This report analyses financing for Disaster Risk Reduction over the past 20 years. It finds that overall volumes spent on disasters are a fraction of development aid, and within that the amount committed to reduce the risk of disasters is an even smaller proportion. Financing is heavily concentrated in a relatively small number of projects and in relatively few countries, with most recipients being middle-income countries. The overall volumes mask the very low amounts for the reduction of disaster risk in many vulnerable countries, especially those affected by drought, many of which are in sub-Saharan Africa. Many of these countries receive massive amounts for emergency response and reconstruction, but negligible amounts for DRR. The report recommends that DRR financing should be more integrated and coordinated, and better targeted.
The evidence of the 20-year trends in international DRR financing is worrying:
- Financing has been highly volatile; only in the past few years has there been relative stability.
- Although $13.5 billion of financing has been made available, it is a fraction of overall aid, less than 40 cents in every $100.
- Disaster losses in developing nations amount to $862 billion (a considerable under-estimate) – equivalent in value to one-third of all international development aid.
- There is a high concentration of funding in a relatively small number of middle-income countries. The top ten recipients received nearly $8 billion, the remaining 144 just $5.6 billion combined.
- Financing is considerably fragmented. The 3,188 projects that cost less than $1.5 million represent 86.5% of the total number but only 5.5% of the volume of financing. The administrative costs of this have not been calculated.
- Many high-risk countries have received negligible levels of financing for DRR compared with emergency response; 17 of the top 20 recipients of response funding received less than 4% of their disaster-related aid as DRR.
In addition, the priorities of international financing are, on the whole, not matched to either the needs or capacity of recipient countries:
- There is some correlation between mortality risk levels and volumes of financing, but only at the high-risk level.
- Per capita financing reveals significant inequity. Ecuador, the second highest recipient per capita, received 19 times more than Afghanistan, 100 times more than Costa Rica and 600 times more than the Democratic Republic of Congo (DRC).
- Where the economy is at risk, volumes of financing tend to be high; where predominantly populations are at risk, volumes are often low.
- Financing in drought-affected countries is very weak. Niger, Eritrea, Zimbabwe, Kenya and Malawi have seen 105 million people affected by drought, but their combined DRR financing has been $116.5 million, the same as Honduras alone.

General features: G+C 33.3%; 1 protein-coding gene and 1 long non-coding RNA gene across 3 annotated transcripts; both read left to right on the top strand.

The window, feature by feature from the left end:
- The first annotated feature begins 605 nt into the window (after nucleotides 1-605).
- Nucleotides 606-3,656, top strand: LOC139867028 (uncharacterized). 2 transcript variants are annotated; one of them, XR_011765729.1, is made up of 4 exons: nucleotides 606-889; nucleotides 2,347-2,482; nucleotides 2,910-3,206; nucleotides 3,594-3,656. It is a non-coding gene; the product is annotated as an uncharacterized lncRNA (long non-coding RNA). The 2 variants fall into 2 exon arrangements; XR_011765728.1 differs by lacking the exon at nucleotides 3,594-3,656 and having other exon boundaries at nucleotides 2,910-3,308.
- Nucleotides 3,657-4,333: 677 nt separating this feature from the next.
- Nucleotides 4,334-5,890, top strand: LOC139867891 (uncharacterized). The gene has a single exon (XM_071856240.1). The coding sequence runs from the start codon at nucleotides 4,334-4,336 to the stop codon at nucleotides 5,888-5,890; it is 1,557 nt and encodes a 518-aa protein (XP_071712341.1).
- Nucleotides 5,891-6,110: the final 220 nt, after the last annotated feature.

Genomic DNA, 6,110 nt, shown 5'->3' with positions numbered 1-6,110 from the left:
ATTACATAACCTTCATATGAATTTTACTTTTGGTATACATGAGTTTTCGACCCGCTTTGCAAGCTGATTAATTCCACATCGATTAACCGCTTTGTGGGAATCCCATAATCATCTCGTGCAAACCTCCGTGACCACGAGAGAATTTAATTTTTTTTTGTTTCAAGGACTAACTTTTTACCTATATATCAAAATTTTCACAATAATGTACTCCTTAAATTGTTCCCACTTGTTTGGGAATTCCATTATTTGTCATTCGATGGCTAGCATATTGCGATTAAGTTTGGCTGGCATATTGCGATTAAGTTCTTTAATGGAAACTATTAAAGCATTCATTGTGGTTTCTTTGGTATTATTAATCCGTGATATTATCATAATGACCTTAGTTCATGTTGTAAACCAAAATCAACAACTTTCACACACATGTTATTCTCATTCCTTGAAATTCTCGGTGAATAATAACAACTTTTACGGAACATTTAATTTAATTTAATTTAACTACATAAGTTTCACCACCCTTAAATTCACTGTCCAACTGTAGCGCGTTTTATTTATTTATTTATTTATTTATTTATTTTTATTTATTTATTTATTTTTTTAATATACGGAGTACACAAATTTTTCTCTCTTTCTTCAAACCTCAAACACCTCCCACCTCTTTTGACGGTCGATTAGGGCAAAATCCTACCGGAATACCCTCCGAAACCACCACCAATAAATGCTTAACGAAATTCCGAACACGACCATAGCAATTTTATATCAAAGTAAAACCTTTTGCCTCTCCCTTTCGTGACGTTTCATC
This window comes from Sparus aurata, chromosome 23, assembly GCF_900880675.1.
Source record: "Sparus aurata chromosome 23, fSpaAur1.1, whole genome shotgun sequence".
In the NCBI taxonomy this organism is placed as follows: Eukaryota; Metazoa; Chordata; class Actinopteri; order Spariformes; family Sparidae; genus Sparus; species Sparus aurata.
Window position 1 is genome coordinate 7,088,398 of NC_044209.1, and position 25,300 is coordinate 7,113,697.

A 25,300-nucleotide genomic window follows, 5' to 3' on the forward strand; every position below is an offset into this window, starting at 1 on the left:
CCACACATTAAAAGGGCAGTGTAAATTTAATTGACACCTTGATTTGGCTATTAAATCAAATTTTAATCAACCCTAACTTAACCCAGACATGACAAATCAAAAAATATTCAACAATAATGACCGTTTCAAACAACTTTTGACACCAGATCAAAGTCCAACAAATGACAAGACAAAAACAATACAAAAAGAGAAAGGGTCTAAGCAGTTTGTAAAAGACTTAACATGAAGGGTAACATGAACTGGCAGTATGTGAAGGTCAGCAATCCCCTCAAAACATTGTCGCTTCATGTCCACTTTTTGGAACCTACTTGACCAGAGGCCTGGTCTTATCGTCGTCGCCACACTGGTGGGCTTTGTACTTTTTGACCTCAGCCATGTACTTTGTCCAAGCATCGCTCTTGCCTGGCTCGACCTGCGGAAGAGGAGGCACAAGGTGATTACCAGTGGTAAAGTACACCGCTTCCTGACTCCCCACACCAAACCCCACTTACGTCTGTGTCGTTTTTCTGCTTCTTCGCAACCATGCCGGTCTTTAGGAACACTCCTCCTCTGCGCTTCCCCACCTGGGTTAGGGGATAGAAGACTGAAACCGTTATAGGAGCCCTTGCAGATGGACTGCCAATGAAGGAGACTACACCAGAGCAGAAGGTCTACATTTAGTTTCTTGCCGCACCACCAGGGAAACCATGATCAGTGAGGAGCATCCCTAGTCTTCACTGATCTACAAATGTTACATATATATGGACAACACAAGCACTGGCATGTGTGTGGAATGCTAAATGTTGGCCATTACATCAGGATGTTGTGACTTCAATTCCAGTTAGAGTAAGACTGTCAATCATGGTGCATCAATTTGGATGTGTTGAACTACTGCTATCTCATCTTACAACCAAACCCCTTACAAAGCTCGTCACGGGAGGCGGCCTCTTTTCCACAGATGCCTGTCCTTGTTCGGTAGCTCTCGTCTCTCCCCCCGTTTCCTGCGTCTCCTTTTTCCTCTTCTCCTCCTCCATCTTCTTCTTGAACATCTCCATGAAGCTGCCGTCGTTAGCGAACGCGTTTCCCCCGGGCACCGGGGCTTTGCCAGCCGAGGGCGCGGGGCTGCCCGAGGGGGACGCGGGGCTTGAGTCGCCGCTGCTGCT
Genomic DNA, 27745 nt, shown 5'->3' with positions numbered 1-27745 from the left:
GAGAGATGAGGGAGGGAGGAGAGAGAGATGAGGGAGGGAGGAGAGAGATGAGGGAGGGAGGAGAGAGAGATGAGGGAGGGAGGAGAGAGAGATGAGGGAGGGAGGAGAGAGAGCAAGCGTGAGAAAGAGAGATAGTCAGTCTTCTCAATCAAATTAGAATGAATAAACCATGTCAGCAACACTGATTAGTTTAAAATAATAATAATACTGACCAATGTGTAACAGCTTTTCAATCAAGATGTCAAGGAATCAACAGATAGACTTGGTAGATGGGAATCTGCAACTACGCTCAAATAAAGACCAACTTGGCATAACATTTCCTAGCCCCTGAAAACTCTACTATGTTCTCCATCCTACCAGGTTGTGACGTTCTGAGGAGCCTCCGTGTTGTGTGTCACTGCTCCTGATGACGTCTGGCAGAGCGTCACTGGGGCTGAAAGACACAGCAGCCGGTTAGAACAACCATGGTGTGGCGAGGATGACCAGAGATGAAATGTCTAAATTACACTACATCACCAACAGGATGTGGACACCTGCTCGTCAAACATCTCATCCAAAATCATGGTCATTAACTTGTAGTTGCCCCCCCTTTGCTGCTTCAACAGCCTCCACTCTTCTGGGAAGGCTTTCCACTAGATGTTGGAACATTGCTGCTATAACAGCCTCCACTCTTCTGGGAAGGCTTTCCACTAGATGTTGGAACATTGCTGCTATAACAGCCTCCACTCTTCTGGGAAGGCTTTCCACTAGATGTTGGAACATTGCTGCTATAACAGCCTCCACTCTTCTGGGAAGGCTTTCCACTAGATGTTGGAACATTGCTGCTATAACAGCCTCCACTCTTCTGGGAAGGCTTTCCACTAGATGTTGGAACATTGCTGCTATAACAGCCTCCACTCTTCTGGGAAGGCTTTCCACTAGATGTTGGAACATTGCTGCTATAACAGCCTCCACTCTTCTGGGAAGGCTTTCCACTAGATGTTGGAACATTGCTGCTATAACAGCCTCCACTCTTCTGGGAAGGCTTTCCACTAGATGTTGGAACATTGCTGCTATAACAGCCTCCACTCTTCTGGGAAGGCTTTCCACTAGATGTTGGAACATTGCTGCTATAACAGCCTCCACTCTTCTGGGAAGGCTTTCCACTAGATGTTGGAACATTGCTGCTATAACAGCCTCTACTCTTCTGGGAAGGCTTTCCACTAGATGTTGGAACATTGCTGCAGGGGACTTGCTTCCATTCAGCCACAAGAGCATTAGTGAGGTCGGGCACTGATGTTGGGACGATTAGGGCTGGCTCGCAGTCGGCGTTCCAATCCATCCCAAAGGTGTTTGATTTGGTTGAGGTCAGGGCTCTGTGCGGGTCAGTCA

- Financing does not take into account national capacity and finances. Twelve of a group of 23 low-income countries each received less than $10 million for DRR over 20 years. These same countries received $5.6 billion in disaster response, equivalent to $160,000 for every $1 of DRR.
There are positive areas to build upon, including relatively stable financing in the past few years; less financing of heavy infrastructure; a move away from richer middle-income countries; and increasing DRR financing from climate adaptation. There should, however, be considerable caution given the pressures on traditional funding sources, and sustained concern for the high numbers of low-income, sub-Saharan African countries, often severely affected by drought, that have seen minimal international DRR financing.
The data available for tracking the financing of DRR is not as good as it should be. Both broad pictures and individual country detail are needed, and to obtain this data improvements are urgently required. We also need to better understand national financing for DRR, and the interplay between national and international sources.
Despite issues with data, the evidence drawn together in this report strongly suggests that the international community must take stock of the way it provides support to national governments. Questions need to be asked about the role of international financing, the funding architecture and how funds from other sources can be brought to bear. Above all else, there is a need to move towards gauging the effectiveness of what has been spent.